World House Podcast: Episode 18 - Black Power
At head of Meredith March Against Fear, from left to right, Floyd McKissick (Congress of Racial Equality, president), Martin Luther King Jr., Stokely Carmichael, 1966
When James Meredith
- who desegregated the University of Mississippi - was shot and injured during his solitary "March Against Fear" in June 1966, civil rights leaders and activists convened in Mississippi to resume the march. They knew that despite the 1965 Voting Rights Act
, white supremacists continued to terrorize many African Americans who dared to register and vote. To prove that fear won't intimidate them, hundreds of participates rallied behind Meredith's cause as they completed the march.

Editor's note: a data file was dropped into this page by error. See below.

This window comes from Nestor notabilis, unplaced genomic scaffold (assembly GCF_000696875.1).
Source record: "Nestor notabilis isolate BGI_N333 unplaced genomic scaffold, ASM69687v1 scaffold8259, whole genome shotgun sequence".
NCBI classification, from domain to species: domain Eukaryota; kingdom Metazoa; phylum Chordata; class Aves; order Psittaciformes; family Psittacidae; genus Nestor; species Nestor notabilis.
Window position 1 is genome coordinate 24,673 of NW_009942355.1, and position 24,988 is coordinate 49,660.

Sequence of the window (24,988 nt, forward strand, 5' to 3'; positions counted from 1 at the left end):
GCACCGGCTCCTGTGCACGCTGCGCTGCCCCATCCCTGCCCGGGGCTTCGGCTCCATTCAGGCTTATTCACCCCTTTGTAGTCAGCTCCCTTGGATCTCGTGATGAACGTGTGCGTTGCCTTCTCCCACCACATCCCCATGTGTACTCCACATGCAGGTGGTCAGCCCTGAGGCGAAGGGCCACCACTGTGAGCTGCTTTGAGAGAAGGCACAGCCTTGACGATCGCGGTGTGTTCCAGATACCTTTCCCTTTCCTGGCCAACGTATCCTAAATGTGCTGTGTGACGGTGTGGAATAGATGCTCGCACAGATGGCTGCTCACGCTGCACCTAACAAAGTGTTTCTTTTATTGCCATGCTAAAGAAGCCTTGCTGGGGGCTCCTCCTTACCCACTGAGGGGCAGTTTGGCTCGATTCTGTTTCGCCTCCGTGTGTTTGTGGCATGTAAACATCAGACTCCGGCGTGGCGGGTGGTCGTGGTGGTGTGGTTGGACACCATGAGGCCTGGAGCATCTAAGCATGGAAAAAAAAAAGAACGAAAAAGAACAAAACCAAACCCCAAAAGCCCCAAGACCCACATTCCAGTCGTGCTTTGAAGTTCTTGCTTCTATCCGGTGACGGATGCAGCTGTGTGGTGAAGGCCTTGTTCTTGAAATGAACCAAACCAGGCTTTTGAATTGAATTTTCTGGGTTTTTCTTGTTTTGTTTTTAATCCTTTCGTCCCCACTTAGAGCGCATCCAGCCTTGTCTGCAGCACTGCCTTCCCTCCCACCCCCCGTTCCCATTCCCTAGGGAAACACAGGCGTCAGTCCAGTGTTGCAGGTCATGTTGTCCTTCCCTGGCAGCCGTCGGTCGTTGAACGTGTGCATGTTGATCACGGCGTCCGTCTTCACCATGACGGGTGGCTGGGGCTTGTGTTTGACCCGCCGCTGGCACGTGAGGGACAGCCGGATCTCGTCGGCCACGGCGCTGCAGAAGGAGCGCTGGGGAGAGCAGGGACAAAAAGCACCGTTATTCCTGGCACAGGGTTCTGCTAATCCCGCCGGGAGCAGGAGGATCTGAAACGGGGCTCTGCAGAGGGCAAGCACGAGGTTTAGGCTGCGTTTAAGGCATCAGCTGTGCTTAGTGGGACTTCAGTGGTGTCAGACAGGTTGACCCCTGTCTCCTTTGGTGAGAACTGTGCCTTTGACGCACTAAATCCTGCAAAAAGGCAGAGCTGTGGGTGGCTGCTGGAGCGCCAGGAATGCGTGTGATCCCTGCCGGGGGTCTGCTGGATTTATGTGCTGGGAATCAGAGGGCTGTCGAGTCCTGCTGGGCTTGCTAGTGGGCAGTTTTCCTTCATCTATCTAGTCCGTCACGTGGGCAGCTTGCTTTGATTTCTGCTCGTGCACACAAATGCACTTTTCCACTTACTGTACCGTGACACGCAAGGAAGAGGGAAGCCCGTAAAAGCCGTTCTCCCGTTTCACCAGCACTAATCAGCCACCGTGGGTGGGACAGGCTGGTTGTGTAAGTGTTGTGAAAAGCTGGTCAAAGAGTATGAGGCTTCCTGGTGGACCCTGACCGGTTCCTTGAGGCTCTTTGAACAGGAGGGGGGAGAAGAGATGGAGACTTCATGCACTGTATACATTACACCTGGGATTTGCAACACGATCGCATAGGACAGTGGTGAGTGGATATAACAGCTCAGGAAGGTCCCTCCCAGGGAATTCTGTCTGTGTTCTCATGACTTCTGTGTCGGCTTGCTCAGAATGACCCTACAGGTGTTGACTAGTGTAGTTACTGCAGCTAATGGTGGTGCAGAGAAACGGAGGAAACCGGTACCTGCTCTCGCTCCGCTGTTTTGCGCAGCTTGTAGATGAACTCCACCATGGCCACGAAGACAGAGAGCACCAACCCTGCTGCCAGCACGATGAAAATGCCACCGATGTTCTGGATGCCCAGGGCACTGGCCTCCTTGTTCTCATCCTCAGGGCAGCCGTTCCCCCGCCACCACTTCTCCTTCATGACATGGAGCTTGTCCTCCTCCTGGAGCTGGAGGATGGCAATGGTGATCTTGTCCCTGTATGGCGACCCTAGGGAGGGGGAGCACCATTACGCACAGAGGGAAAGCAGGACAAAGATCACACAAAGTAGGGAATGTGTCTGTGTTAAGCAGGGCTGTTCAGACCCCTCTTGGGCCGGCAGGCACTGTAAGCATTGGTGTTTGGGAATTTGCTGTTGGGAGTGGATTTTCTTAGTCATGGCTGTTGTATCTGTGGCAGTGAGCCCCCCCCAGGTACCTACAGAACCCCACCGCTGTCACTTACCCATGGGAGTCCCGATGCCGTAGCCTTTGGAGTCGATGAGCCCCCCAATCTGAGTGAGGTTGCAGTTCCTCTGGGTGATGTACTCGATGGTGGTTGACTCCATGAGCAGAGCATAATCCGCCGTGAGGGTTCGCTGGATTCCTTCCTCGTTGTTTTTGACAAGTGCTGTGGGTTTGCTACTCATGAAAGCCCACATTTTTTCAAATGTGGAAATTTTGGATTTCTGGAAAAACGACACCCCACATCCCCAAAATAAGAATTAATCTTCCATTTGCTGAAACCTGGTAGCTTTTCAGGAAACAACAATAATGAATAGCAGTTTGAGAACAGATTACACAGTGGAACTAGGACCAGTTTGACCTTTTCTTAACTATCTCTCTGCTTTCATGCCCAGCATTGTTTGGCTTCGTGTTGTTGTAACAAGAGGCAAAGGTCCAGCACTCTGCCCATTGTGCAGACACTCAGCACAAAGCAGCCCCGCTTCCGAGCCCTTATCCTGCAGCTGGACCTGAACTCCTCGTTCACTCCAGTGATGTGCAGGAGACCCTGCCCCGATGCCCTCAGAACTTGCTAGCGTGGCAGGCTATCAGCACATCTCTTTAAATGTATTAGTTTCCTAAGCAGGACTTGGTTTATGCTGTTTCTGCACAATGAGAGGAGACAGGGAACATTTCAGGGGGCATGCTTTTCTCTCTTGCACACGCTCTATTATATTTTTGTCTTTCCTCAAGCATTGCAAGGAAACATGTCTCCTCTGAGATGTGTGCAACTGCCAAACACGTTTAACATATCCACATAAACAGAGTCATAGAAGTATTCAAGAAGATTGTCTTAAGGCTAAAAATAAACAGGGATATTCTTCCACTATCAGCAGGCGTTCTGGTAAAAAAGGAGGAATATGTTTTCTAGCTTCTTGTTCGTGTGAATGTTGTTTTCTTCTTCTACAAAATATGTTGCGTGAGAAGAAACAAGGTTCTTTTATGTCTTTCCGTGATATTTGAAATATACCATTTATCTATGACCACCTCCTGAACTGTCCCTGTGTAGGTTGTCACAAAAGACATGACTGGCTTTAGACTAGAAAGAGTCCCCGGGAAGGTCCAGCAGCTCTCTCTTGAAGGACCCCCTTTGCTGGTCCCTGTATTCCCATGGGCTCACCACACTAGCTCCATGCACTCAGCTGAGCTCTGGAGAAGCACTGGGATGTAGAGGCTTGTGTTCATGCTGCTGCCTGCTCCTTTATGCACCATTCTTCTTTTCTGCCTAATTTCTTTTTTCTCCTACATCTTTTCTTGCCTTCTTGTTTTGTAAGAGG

During the march, Stokely Carmichael (SNCC) attracted national attention. Calling for "Black Power
," Carmichael gave voice to younger activists disillusioned with the nonviolent principles, which exposed the growing differences within the civil rights movement. "Black Power" resonated with those who grew impatient and angry with African Americans' situation - poor and powerless despite civil rights reforms.
This episode includes excerpts from an interview with Stokely Carmichael, conducted by Blackside, Inc. on November 7, 1988, for Eyes on the Prize II: America at the Racial Crossroads 1965 to 1985. Washington University Libraries, Film and Media Archive, Henry Hampton Collection.
Clayborne Carson, Liberation Curriculum